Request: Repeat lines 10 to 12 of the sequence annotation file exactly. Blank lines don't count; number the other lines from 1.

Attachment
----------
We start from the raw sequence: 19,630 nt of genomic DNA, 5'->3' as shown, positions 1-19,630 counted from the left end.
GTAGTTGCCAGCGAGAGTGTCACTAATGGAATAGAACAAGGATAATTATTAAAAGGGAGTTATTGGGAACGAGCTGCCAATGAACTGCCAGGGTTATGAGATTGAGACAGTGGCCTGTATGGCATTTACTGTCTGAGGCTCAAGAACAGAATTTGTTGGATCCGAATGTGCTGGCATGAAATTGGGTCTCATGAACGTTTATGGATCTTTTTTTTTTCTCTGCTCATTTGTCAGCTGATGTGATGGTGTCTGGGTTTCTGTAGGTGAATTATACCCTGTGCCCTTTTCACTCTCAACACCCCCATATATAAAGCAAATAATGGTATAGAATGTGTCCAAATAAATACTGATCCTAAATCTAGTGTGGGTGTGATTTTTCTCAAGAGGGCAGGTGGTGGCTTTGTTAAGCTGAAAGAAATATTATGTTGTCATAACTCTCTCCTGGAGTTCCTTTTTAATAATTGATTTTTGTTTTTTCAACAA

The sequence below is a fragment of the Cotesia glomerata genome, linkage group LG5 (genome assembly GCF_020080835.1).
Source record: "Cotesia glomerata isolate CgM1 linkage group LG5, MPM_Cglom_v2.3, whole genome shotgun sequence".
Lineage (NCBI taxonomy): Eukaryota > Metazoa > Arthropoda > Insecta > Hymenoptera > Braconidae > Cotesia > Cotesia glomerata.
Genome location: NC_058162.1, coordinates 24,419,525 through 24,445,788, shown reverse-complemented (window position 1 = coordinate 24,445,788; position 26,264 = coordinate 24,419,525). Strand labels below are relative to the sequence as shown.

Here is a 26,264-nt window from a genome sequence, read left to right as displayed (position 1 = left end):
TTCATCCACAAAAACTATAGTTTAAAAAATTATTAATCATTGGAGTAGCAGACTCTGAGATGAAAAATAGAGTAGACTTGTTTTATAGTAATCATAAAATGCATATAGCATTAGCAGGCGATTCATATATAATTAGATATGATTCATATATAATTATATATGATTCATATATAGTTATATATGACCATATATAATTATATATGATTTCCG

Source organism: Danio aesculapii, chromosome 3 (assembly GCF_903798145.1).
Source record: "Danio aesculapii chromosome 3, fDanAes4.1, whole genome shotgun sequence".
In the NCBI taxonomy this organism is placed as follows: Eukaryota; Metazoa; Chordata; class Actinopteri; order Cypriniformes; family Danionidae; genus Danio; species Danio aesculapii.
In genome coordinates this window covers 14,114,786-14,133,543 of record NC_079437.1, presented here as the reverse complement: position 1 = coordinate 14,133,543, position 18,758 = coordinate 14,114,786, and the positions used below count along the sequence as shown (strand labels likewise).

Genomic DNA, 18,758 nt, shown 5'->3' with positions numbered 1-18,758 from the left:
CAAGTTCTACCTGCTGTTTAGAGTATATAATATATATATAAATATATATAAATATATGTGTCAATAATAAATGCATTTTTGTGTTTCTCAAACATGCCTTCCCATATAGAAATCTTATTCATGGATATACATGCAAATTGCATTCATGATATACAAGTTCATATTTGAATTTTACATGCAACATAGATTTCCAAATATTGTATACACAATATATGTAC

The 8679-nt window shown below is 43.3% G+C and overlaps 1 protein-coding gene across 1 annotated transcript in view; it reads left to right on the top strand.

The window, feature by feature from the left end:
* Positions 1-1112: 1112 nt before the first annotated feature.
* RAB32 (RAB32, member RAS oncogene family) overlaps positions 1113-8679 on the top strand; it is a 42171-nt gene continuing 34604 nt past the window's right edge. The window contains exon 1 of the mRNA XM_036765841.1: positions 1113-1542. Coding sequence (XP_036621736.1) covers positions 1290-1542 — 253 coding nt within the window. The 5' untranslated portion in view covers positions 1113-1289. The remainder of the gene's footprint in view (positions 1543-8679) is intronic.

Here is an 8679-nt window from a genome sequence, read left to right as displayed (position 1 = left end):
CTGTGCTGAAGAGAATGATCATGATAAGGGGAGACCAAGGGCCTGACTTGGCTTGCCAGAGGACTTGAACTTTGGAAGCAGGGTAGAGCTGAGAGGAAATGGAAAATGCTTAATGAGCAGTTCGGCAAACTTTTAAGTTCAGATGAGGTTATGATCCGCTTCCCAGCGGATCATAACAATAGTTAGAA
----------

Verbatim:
Source record: "Danio aesculapii chromosome 3, fDanAes4.1, whole genome shotgun sequence".
In the NCBI taxonomy this organism is placed as follows: Eukaryota; Metazoa; Chordata; class Actinopteri; order Cypriniformes; family Danionidae; genus Danio; species Danio aesculapii.
In genome coordinates this window covers 14,114,786-14,133,543 of record NC_079437.1, presented here as the reverse complement: position 1 = coordinate 14,133,543, position 18,758 = coordinate 14,114,786, and the positions used below count along the sequence as shown (strand labels likewise).